PITTSBURGH, Pa. — David L. Lawrence was one of the most powerful men in Pennsylvania politics for a quarter century, but a family tragedy was forever linked to his political career.
Lawrence was born in the heart of Pittsburgh’s triangle, on June 18, 1889. His working-class Irish Catholic family couldn’t afford to send him to college, so as a teenager he took a job as a clerk with a prominent Pittsburgh attorney named William Brennen.
Brennen was a pioneer of the labor movement that was, in many ways, centered on the Pittsburgh area. He was also the chairman of the local Democratic party and served as a delegate to the national conventions in 1912 and 1916. Brennen mentored Lawrence and brought him to the convention in 1912 as a page.
Lawrence started an insurance business prior to his service in World War I, during which he served as an officer in Washington, D.C. When he returned to Pittsburgh in 1919, he was elected as chairman of the Allegheny County Democratic Party, following in the footsteps of Brennen.
At this time, Pittsburgh was largely run by the Republican Party, but as more immigrants moved in to feed the city’s booming industry the demographics began to shift and Lawrence was well-positioned to take advantage of it.
In 1922, Lawrence married Alyce Golden and soon the couple had five children, 3 boys and 2 girls. Their eldest son was named Brennen, in honor of William Brennen’s role getting Lawrence started on what would be a lifelong career in politics, beginning with his appointment to Secretary of the Commonwealth by Gov. George Earle in 1934.
On April 19, 1942, as Lawrence and his wife were at the Pittsburgh Athletic Club having dinner with their friends, everything changed. Brennen, 16, went joyriding with some of his Central Catholic High School classmates and took David Jr., 13, along for the ride. The boys all played on the same baseball team.
State Police said the driver, a 19-year-old, lost control of the Lawrence family car while passing other cars, skidded off the road and went backward into a tree along Route 19 in Zelienople. Brennen was killed instantly. David Jr. was rushed to Ellwood City Hospital, but died en route. The other five boys in the car survived with injuries.
The loss of his two eldest sons didn’t slow Lawrence’s political ambition. Though he lacked any formal education, it was his Catholic background that proved to be his biggest political hurdle. Three years later, he was running for mayor of Pittsburgh and won the highly contentious election by a narrow margin.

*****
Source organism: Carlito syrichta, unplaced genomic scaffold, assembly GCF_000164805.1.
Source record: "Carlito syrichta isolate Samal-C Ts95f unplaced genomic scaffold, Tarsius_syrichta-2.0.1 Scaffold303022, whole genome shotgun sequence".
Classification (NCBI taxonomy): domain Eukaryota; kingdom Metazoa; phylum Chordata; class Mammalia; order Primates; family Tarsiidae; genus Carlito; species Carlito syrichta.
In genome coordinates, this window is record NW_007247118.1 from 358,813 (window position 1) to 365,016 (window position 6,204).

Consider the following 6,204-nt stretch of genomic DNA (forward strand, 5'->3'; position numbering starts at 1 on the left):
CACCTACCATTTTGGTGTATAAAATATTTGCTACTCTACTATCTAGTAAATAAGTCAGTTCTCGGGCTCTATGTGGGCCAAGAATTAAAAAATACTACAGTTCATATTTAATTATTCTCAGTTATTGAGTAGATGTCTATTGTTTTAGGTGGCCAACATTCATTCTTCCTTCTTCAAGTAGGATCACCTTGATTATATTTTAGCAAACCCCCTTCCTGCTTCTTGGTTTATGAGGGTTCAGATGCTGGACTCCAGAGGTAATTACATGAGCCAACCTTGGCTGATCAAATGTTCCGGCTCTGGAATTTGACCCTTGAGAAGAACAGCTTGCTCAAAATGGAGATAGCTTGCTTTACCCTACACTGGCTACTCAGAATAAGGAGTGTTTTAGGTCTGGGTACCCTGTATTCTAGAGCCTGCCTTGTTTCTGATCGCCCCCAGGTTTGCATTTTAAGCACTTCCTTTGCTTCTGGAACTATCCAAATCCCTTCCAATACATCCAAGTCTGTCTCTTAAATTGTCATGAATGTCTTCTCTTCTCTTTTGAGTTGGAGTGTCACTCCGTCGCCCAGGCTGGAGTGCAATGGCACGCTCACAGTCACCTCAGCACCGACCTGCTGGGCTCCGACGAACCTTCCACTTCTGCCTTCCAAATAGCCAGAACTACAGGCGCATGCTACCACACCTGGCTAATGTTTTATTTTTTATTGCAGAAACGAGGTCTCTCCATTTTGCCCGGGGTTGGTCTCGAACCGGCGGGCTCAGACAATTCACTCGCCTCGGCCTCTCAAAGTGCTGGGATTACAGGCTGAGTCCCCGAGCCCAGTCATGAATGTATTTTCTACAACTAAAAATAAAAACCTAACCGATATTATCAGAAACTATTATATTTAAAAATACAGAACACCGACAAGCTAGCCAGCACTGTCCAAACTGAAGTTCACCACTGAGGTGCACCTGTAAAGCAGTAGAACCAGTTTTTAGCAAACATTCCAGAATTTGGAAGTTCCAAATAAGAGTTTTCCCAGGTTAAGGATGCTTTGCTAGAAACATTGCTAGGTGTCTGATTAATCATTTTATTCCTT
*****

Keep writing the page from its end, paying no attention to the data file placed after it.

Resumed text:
Lawrence served four terms as the city’s mayor from 1946-1959, and was praised for his bipartisan efforts with Richard Mellon to remake the city, which was one of the more polluted in the nation. Their partnership became known as the Pittsburgh Renaissance (later known as Renaissance I) and dramatically redirected the city, largely through the creation of the Urban Redevelopment Authority of Pittsburgh, which demolished 59 acres of buildings on The Point to create a new state park and gleaming towers.
The Democrats drafted Lawrence to make a run for governor in 1958. He reluctantly agreed. During the campaign, Lawrence was accused of trying to influence the Federal Communications Commission regarding the licensing of additional Pittsburgh television stations, including an ownership group that was the precursor of WPXI. The U.S. House held high-profile hearings with Lawrence and eventually exonerated him of any wrongdoing.
Lawrence went on to win the office and served a single term, which was state law at that time (the state’s constitution was changed in 1968 to allow for two consecutive terms). He is the only Pittsburgh mayor to ever be elected governor and was the state’s first Catholic governor.
He made traffic safety a priority in his administration and presided over a decline in deaths and injuries on the state’s roads.
Lawrence retired from elected office in 1963 but remained politically active, working with President Kennedy and President Johnson as the chairman of the President’s Committee on Equal Opportunities in Housing.
While campaigning for gubernatorial candidate Milton Shapp, he collapsed at a campaign rally in Pittsburgh’s Syria Mosque. He never regained consciousness and 17 days later, he died at the age of 77, on Nov. 21, 1966. His funeral was a spectacle of political heavyweights who came to pay tribute to him.